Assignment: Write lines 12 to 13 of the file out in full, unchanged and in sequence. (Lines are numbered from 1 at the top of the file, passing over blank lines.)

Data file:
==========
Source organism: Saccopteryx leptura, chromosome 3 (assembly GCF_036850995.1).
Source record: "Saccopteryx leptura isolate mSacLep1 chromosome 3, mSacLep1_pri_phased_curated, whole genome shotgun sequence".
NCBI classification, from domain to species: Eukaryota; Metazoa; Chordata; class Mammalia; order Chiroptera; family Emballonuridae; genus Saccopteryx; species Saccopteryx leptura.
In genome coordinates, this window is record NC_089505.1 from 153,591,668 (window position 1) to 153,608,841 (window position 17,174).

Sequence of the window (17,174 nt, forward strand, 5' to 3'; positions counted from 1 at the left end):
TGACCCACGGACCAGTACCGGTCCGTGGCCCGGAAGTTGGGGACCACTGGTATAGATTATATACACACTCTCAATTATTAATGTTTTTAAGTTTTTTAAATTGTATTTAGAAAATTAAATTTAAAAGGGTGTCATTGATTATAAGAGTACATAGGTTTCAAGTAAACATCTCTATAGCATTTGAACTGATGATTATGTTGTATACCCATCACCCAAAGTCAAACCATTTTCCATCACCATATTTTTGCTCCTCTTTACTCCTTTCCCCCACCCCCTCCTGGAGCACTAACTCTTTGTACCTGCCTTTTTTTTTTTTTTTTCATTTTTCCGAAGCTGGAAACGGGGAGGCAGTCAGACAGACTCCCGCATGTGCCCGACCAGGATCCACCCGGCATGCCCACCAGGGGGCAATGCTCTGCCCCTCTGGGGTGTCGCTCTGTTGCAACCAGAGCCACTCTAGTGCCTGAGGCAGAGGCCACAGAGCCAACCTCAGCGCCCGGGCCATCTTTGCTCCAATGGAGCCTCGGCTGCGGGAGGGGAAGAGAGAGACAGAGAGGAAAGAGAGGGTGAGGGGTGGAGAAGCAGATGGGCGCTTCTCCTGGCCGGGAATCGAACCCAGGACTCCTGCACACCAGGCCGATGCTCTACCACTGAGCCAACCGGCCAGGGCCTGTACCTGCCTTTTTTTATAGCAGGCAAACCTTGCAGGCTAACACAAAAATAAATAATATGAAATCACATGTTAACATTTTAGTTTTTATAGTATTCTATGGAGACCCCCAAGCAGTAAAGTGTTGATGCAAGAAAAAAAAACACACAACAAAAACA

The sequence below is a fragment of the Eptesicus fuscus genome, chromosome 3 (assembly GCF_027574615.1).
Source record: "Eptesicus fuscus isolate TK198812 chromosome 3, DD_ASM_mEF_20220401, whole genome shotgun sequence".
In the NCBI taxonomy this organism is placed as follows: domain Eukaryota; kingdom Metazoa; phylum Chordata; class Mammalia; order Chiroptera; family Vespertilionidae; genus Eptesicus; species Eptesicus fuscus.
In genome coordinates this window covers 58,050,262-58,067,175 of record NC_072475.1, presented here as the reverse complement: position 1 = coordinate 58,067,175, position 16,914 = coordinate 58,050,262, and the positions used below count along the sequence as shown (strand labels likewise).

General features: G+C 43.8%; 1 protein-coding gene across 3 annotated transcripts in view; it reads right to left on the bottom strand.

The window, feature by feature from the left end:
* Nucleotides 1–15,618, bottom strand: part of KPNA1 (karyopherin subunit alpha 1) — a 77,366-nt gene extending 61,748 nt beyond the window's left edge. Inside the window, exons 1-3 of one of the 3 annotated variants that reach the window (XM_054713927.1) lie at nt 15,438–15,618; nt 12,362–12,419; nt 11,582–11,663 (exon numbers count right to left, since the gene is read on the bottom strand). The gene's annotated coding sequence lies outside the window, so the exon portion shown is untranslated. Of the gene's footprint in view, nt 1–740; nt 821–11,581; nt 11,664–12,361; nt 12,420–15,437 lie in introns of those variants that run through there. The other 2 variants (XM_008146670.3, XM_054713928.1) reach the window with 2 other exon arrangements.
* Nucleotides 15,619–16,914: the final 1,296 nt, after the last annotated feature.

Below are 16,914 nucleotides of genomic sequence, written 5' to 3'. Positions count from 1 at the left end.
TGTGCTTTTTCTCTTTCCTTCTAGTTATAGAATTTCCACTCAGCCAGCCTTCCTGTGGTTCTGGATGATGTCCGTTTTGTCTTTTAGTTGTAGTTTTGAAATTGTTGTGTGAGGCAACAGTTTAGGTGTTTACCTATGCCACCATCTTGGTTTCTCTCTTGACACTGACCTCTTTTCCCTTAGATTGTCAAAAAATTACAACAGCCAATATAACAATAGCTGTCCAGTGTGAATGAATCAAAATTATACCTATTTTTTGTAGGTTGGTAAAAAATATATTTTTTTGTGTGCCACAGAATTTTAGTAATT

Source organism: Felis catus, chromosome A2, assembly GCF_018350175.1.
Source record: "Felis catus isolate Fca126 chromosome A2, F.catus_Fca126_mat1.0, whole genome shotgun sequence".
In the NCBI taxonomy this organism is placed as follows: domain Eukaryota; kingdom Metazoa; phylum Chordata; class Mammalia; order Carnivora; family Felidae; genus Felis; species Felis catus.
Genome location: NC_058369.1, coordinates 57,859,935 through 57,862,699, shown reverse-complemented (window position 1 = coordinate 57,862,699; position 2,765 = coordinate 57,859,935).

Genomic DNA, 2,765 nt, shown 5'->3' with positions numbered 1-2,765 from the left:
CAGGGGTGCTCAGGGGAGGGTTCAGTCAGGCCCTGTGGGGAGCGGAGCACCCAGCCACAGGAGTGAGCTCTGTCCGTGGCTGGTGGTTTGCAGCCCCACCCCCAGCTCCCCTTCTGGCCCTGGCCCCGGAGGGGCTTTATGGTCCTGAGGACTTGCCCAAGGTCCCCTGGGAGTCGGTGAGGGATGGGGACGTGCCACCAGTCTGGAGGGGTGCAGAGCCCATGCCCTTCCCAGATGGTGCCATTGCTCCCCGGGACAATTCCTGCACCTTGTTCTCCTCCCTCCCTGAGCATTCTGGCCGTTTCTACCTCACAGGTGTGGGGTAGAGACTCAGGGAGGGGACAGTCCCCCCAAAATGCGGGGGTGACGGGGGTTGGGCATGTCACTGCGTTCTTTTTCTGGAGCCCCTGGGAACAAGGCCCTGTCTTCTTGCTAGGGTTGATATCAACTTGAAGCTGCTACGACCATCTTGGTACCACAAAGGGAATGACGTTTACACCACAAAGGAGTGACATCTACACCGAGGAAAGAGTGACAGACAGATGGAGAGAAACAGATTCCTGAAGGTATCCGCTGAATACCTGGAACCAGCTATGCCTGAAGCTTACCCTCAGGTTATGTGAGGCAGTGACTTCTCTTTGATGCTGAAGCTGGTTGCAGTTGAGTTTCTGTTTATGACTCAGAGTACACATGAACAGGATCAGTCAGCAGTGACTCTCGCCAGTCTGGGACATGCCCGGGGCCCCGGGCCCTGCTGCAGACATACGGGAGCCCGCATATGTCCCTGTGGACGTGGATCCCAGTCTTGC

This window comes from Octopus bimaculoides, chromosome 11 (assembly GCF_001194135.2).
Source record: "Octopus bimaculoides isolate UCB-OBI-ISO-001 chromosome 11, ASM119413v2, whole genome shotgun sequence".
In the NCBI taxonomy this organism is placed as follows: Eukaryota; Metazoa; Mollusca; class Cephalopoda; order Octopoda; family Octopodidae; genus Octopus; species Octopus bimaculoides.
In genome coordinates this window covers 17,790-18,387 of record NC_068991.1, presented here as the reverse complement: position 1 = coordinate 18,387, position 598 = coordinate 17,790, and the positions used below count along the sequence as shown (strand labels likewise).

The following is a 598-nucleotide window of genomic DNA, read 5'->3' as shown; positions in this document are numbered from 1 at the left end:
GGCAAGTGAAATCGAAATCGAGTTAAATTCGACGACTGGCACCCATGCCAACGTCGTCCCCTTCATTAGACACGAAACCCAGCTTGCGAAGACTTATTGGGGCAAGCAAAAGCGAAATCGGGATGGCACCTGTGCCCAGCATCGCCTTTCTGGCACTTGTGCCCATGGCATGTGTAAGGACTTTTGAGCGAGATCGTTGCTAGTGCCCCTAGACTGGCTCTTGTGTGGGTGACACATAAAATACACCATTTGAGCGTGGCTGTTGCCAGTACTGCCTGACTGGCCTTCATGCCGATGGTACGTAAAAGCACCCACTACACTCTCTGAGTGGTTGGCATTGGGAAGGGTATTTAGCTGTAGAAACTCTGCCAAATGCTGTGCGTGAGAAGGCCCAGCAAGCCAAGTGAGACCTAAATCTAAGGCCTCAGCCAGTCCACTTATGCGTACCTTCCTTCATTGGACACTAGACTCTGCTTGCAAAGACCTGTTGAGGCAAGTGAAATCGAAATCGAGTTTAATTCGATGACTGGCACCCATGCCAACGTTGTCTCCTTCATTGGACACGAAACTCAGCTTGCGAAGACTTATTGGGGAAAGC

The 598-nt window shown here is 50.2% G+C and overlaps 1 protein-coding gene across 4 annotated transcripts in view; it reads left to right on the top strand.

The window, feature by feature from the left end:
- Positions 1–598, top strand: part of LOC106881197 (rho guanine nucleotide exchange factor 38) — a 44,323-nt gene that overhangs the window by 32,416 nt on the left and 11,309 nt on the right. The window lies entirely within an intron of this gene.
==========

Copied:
The window, feature by feature from the left end:
* Nucleotides 1–15,618, bottom strand: part of KPNA1 (karyopherin subunit alpha 1) — a 77,366-nt gene extending 61,748 nt beyond the window's left edge. Inside the window, exons 1-3 of one of the 3 annotated variants that reach the window (XM_054713927.1) lie at nt 15,438–15,618; nt 12,362–12,419; nt 11,582–11,663 (exon numbers count right to left, since the gene is read on the bottom strand). The gene's annotated coding sequence lies outside the window, so the exon portion shown is untranslated. Of the gene's footprint in view, nt 1–740; nt 821–11,581; nt 11,664–12,361; nt 12,420–15,437 lie in introns of those variants that run through there. The other 2 variants (XM_008146670.3, XM_054713928.1) reach the window with 2 other exon arrangements.